SNL's Chris Kattan Alleges That On-Air Accident Led to Opioid Addiction

By Paul Gaita 05/09/19

Kattan details his painkiller addiction in his new memoir Baby Don't Hurt Me: Stories and Scars from Saturday Night Live.

SNL's Chris Kattan

Former Saturday Night Live player Chris Kattan has claimed that an accidental fall during a sketch in 2001 left him with a broken neck that ultimately led to a dependency on painkillers and the collapse of his acting career.

Kattan, who starred on the NBC sketch comedy series from 1996 to 2003, made the allegation in a new memoir, Baby Don't Hurt Me: Stories and Scars from Saturday Night Live, which details how he struck his head after falling from a chair during the May 12, 2001 episode.

According to Kattan, that fall left him with not only limited mobility, but also an addiction to opioids as a result of five surgeries to correct the problem, and the loss of his marriage and a potential career in feature films. 

Both Variety and the New York Daily News have reported that individuals who worked on the show when Kattan's accident allegedly took place have claimed that they have no recollection of the fall or any resulting injury.

The Variety coverage also included comments by a surgeon who met with Kattan in 2005 and confirmed that the actor and comedian appeared to have suffered an incomplete spinal injury at some point.

As Variety noted, Kattan, whose SNL characters included the exotic dancer Mango and one-half of the head-bobbing Butabi Brothers, mentioned an injury while appearing on Dancing with the Stars as a way to explain what was perceived as stiffness in his movements.

But he never attributed that injury to any particular moment until penning his memoir, which was published on May 7. In the book, Kattan alleged that he was supposed to fall backwards from a chair during a sketch about children who imitate the characters on the Golden Girls.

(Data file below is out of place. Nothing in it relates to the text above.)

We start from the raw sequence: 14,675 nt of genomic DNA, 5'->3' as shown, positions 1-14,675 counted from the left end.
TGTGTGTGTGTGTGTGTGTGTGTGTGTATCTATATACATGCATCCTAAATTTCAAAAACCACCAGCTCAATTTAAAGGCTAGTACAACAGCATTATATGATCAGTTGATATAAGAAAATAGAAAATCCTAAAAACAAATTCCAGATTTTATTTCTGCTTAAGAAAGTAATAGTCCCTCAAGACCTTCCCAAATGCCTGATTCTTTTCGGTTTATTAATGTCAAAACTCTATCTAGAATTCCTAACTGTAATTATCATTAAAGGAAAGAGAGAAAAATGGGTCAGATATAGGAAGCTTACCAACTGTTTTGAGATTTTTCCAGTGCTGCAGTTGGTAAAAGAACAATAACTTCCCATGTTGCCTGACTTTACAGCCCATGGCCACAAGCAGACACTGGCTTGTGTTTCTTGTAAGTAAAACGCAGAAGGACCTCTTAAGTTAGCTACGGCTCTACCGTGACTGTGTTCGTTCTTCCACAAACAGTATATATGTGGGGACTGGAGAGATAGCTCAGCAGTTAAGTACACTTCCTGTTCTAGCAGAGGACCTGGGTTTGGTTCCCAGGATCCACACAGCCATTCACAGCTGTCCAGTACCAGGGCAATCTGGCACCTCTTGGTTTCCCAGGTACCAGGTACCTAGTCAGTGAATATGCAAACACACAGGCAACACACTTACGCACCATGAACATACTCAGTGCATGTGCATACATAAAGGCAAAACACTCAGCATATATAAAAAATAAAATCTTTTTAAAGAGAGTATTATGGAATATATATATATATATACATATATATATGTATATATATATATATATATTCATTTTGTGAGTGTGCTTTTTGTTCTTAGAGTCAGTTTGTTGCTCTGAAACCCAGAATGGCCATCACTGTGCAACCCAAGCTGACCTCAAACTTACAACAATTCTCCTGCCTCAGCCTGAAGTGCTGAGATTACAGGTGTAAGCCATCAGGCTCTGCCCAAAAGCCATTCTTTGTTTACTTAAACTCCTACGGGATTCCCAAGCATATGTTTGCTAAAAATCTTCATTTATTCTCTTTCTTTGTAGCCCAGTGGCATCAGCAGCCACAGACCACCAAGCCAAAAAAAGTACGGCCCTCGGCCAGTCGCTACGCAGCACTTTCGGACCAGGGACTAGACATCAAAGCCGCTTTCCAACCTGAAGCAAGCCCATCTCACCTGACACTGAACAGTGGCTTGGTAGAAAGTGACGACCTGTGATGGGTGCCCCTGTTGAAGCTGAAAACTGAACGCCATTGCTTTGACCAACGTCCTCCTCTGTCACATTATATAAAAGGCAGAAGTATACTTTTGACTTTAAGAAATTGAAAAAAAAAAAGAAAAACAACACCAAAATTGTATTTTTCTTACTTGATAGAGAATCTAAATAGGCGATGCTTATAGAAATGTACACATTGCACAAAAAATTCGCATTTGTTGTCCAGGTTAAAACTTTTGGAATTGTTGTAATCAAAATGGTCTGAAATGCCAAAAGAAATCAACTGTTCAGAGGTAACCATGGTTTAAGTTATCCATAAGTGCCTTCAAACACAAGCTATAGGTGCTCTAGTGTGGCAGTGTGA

Though concerned about the safety of the pratfall, Kattan went through with the sketch and reportedly landed hard on his head. He also alleged that the pain he experienced lasted for months, which eventually prompted him to inform SNL executive producer Lorne Michaels about the injury. According to Kattan, NBC paid for two of the eventual five surgeries needed for treatment. 

Kattan also alleged in the book that the injury marked the beginning of a long period of personal and professional setbacks, which included an addiction to painkillers, the death of his father and the collapse of his marriage in 2009 after just two months.

"The impact that my injury and subsequent surgeries had on my career was immense, but more importantly, the fallout proved to be devastating to some of the closest relationships in my life."

Kattan enjoyed a brief period of movie stardom before and immediately after his departure from SNL, which included starring roles in a feature-length version of Night at the Roxbury and Corky Romano, but gradually transitioned to independent films and guest roles on television, including The Middle.

Inquiries made about the accident to NBC and various SNL staffer members by both Variety and the New York Daily News have not yielded any confirmation that Kattan experienced the injury he described in the book. 

Both Lorne Michaels and NBC declined to comment on the story, but SNL staff, some of whom worked closely with Kattan on the show, were unable to recall any injury, even after making their own internal inquiries. 

However, Variety was able to speak with Kattan's surgeon, Dr. Carl Lauryssen, MD, who said that the comedian had suffered an incomplete spinal cord injury, though did not have specifics on the reported cause. Lauryssen also noted that Kattan had undergone a "complex surgery" to regain some function and mobility, but added that "he's going to live with the effects for the rest of his life."

Kattan told Variety that in writing Baby Don't Hurt Me, he "tried to tell the truth. It feels good to just finally say everything about it. I don't think it really hurts anybody. It's just something I needed to say."

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Paul Gaita lives in Los Angeles. He has contributed to the Los Angeles Times, Variety, LA Weekly, and The Los Angeles Beat, among many other publications and websites.